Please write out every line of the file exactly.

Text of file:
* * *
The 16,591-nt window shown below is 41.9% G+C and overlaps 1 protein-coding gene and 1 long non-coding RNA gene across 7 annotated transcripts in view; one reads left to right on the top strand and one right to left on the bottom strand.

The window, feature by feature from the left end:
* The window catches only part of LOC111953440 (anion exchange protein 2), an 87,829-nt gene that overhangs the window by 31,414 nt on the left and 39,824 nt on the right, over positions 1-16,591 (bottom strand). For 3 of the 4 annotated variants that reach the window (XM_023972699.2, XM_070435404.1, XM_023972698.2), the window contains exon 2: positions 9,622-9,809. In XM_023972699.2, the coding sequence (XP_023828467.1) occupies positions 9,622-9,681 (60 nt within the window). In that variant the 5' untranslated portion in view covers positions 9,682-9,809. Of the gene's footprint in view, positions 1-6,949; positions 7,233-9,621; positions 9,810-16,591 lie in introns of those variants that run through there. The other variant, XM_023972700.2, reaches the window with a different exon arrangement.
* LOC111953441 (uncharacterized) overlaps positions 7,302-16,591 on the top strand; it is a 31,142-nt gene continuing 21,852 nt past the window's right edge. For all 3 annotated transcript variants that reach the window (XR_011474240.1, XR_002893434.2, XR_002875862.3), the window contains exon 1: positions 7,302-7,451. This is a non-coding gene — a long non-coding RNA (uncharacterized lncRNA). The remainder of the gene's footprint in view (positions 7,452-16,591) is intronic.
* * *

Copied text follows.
The 16,591-nt window shown below is 41.9% G+C and overlaps 1 protein-coding gene and 1 long non-coding RNA gene across 7 annotated transcripts in view; one reads left to right on the top strand and one right to left on the bottom strand.

The window, feature by feature from the left end:
* The window catches only part of LOC111953440 (anion exchange protein 2), an 87,829-nt gene that overhangs the window by 31,414 nt on the left and 39,824 nt on the right, over positions 1-16,591 (bottom strand). For 3 of the 4 annotated variants that reach the window (XM_023972699.2, XM_070435404.1, XM_023972698.2), the window contains exon 2: positions 9,622-9,809. In XM_023972699.2, the coding sequence (XP_023828467.1) occupies positions 9,622-9,681 (60 nt within the window). In that variant the 5' untranslated portion in view covers positions 9,682-9,809. Of the gene's footprint in view, positions 1-6,949; positions 7,233-9,621; positions 9,810-16,591 lie in introns of those variants that run through there. The other variant, XM_023972700.2, reaches the window with a different exon arrangement.
* LOC111953441 (uncharacterized) overlaps positions 7,302-16,591 on the top strand; it is a 31,142-nt gene continuing 21,852 nt past the window's right edge. For all 3 annotated transcript variants that reach the window (XR_011474240.1, XR_002893434.2, XR_002875862.3), the window contains exon 1: positions 7,302-7,451. This is a non-coding gene — a long non-coding RNA (uncharacterized lncRNA). The remainder of the gene's footprint in view (positions 7,452-16,591) is intronic.